Tantra, Martial Arts, and The Metaphysics of Pain

“Pain is one of the keys to unlock man’s innermost being as well as the world,” wrote Ernst Junger. “Whenever one approaches the points where man proves himself to be equal or superior to pain, one gains access to the sources of his power and the secret hidden behind his dominion. Tell me your relation to pain, and I will tell you who you are!”

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The sensation of pain is perhaps the most sobering and foundationally disconcerting human experience. A great equalizing force, pain spreads its influence across all boundaries of race, gender, age and socio-economic standing. As humans and as a society we are afraid of the sensation of pain and seek to suppress and eliminate It’s voice at all costs regardless of the long term outcome. Yet the voice of pain often transmits great teachings and esoteric lessons if we learn to listen tuning our hearing away from the egoic mind and towards the “heart” or Soul, a type of cardio-sonography which can guide our lives in extremely transformative and mysterious ways. The respect for pain is held in high regard in the practices of martial arts and tantra, two systemic world-views which seek to explore and refine the physical body as a field of transformation, manifestation and Self-Realization.

The voice of pain functions as a powerful catalyst for growth and transformation within the deeper systems of martial arts / tantra expressing itself on the physical and psychological terrain of the corporeal, the “landscape of the body”. In these systems pain can be creative or destructive, an alchemical fire which can slash and burn the egoic illusions which act as hindrances to our maturation and growth as fighters and as self-realized beings. Bruce Lee would often discuss this important idea in his complex revelations on fighting and his overall paradigm for self-development. A simple yet puissant example of this is Bruce Lee’s discussion of the tools of fighting and the “fighting stance.” In Lee’s expositions on his system of Jeet Kun Do he mentions that the tools of fighting serve a dual purpose:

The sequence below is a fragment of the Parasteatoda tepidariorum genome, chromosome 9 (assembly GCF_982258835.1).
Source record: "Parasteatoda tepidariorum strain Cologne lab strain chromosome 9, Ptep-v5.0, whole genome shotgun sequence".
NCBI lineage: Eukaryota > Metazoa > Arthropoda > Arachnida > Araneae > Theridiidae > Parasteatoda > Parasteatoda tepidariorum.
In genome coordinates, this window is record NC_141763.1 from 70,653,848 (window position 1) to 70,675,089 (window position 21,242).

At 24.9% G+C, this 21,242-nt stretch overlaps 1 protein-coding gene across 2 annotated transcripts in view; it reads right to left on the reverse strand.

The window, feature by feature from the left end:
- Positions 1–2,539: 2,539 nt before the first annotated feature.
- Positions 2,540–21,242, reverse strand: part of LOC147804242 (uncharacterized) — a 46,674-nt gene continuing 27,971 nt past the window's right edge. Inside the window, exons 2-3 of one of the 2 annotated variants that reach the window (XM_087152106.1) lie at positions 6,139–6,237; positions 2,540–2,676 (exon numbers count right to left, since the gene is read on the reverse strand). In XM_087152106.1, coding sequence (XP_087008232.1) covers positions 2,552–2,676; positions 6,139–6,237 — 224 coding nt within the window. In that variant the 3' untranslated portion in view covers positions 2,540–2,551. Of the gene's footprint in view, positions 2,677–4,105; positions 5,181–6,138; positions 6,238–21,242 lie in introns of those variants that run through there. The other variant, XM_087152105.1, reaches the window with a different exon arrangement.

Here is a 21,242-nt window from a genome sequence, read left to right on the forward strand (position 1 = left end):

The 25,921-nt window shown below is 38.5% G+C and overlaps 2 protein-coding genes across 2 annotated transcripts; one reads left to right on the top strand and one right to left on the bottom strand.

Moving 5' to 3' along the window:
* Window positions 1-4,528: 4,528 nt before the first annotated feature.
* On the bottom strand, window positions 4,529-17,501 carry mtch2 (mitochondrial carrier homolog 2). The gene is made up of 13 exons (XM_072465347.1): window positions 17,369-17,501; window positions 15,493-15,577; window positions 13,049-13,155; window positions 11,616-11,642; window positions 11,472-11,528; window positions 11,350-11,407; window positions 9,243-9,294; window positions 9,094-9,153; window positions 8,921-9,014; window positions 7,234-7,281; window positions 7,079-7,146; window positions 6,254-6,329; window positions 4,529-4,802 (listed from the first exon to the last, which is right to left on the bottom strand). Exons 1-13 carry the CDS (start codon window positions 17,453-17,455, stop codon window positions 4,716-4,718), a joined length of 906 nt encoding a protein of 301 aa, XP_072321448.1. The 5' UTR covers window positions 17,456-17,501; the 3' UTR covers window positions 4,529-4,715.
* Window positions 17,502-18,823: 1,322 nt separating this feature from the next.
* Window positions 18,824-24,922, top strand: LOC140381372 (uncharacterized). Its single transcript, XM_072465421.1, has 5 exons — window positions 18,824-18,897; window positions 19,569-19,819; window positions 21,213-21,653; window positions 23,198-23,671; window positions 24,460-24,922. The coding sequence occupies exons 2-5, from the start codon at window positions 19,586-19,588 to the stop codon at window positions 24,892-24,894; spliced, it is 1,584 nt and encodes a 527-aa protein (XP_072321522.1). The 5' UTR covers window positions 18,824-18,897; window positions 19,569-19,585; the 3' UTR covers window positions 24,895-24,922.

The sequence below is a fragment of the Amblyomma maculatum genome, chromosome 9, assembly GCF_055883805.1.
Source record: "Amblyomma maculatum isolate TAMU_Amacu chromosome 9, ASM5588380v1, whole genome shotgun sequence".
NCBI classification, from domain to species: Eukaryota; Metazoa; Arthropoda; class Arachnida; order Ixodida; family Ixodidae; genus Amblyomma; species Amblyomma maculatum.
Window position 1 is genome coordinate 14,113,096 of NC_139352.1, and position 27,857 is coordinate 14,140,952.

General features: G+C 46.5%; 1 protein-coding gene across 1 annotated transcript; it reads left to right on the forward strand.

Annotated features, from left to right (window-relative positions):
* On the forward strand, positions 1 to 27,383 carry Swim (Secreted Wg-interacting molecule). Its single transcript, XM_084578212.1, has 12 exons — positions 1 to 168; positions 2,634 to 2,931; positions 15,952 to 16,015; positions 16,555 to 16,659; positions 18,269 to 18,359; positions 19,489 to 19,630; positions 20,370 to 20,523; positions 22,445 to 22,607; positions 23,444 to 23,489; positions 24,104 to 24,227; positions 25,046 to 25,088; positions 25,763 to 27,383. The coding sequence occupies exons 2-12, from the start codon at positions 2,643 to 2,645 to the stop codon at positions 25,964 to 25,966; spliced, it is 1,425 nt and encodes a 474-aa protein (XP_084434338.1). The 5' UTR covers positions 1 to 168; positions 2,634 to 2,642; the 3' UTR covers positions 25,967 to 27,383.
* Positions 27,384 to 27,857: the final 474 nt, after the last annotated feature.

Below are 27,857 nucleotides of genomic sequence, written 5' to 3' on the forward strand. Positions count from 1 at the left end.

To destroy the opponent in front of you—annihilation of things that stand in the way of peace, justice and humanity….and to destroy your own impulses caused by the instincts of self-preservation. To destroy anything bothering your mind, not to hurt anyone, but to overcome your own greed, anger and folly…Punches and kicks are tools to kill the ego.

This description of “fighting tools” contains powerful metaphors for a much larger fight than a basic pugilistic encounter; this describes the battlefield of the mind and body as we seek to loosen the hold of the ego on our Soul vision. These are the exact ideals of the tantrika attuning himself or herself to the mind and body rather than seek to escape or transcend the corporeal; the body itself becomes a magical tool for self-realization, a weapon against the stronghold of the conditioned ego and its futuristic escapist fantasies; an instrument which is fine tuned by a systematic cultivation of esoteric practices. Bruce Lee also discussed the idea of the “stance” as the foundation of his system of Jeet Kune Do and described the “fundamental positioning” of the stance as:

Simple but effective organization of oneself mentally and physically….ease, comfort, and body feel during maintenance of the ‘spiritual stance’….simplicity: movement with no strain; being neutral, it
has no commitment in directional course or exertion.

Bruce Lee (left) and Yukio Mishima (right).

Bruce Lee (left) and Yukio Mishima (right).

Once again Lee’s description of the “fighting stance” contains metaphors for a much grander vision and echoes much of the practice ideals of tantric physics. The stance we assume in our daily battles will determine the outcome before the fight has even begun. In tantra the body is cultivated to a state of mental and physical harmony without fanatical engagement in myopic fundamentalist paradigms: “movement without strain.” The tantric physicist is always on guard and always ready to assume a natural stance to manage the daily battle of the conditioned mind and the war against of the fundamentalist shibboleth. As Lee stated, “While the punches are coming, keep your eyes open every minute. The punches will not wait for you. They will strike unexpectedly and, unless you are trained well enough to spot them, they will be hard to stop.” So we train ruthlessly to be ready and in a relaxed state to confront the daily blows of the conditioned mind and stronghold of the egoic forces. Our body and mind will constantly seek to support the illusions of the ego in an attempt to keep us in our safe places, our comfort zones. However this prevents us from growing and realizing our true Self and manifesting our Soul Vision. This was aptly described in Sun and Steel by the controversial gnostic Yukio Mishima: